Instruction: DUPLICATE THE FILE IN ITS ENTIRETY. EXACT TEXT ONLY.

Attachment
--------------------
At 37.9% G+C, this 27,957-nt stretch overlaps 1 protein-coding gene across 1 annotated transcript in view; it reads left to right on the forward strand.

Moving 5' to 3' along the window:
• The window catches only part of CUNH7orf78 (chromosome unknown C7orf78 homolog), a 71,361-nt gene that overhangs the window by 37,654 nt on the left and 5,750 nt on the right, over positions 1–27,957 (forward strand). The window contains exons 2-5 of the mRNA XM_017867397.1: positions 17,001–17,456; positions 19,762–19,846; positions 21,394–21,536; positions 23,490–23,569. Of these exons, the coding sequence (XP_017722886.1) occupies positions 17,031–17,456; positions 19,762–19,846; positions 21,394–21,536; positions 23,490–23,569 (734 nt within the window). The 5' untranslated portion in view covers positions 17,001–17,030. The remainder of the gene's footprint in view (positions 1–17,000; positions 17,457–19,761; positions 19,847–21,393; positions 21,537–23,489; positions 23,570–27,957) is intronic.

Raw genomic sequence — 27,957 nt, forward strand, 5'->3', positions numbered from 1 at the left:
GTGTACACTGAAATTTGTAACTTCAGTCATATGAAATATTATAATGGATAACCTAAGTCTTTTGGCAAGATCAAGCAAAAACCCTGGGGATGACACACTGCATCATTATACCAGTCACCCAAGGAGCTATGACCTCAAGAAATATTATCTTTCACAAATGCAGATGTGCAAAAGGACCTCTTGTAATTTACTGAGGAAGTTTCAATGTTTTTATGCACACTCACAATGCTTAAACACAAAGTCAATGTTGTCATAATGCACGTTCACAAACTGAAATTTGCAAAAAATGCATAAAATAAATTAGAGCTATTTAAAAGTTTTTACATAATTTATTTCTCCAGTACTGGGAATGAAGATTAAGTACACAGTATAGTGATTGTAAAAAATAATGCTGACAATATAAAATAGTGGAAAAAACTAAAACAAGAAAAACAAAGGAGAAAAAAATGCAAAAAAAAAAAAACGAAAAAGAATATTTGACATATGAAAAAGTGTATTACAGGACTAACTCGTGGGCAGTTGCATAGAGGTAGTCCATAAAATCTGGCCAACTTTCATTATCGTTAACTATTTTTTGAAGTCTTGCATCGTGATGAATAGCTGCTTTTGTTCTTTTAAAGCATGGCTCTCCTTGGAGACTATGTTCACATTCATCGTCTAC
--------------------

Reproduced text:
At 37.9% G+C, this 27,957-nt stretch overlaps 1 protein-coding gene across 1 annotated transcript in view; it reads left to right on the forward strand.

Moving 5' to 3' along the window:
• The window catches only part of CUNH7orf78 (chromosome unknown C7orf78 homolog), a 71,361-nt gene that overhangs the window by 37,654 nt on the left and 5,750 nt on the right, over positions 1–27,957 (forward strand). The window contains exons 2-5 of the mRNA XM_017867397.1: positions 17,001–17,456; positions 19,762–19,846; positions 21,394–21,536; positions 23,490–23,569. Of these exons, the coding sequence (XP_017722886.1) occupies positions 17,031–17,456; positions 19,762–19,846; positions 21,394–21,536; positions 23,490–23,569 (734 nt within the window). The 5' untranslated portion in view covers positions 17,001–17,030. The remainder of the gene's footprint in view (positions 1–17,000; positions 17,457–19,761; positions 19,847–21,393; positions 21,537–23,489; positions 23,570–27,957) is intronic.

Raw genomic sequence — 27,957 nt, forward strand, 5'->3', positions numbered from 1 at the left:
GTGTACACTGAAATTTGTAACTTCAGTCATATGAAATATTATAATGGATAACCTAAGTCTTTTGGCAAGATCAAGCAAAAACCCTGGGGATGACACACTGCATCATTATACCAGTCACCCAAGGAGCTATGACCTCAAGAAATATTATCTTTCACAAATGCAGATGTGCAAAAGGACCTCTTGTAATTTACTGAGGAAGTTTCAATGTTTTTATGCACACTCACAATGCTTAAACACAAAGTCAATGTTGTCATAATGCACGTTCACAAACTGAAATTTGCAAAAAATGCATAAAATAAATTAGAGCTATTTAAAAGTTTTTACATAATTTATTTCTCCAGTACTGGGAATGAAGATTAAGTACACAGTATAGTGATTGTAAAAAATAATGCTGACAATATAAAATAGTGGAAAAAACTAAAACAAGAAAAACAAAGGAGAAAAAAATGCAAAAAAAAAAAAACGAAAAAGAATATTTGACATATGAAAAAGTGTATTACAGGACTAACTCGTGGGCAGTTGCATAGAGGTAGTCCATAAAATCTGGCCAACTTTCATTATCGTTAACTATTTTTTGAAGTCTTGCATCGTGATGAATAGCTGCTTTTGTTCTTTTAAAGCATGGCTCTCCTTGGAGACTATGTTCACATTCATCGTCTAC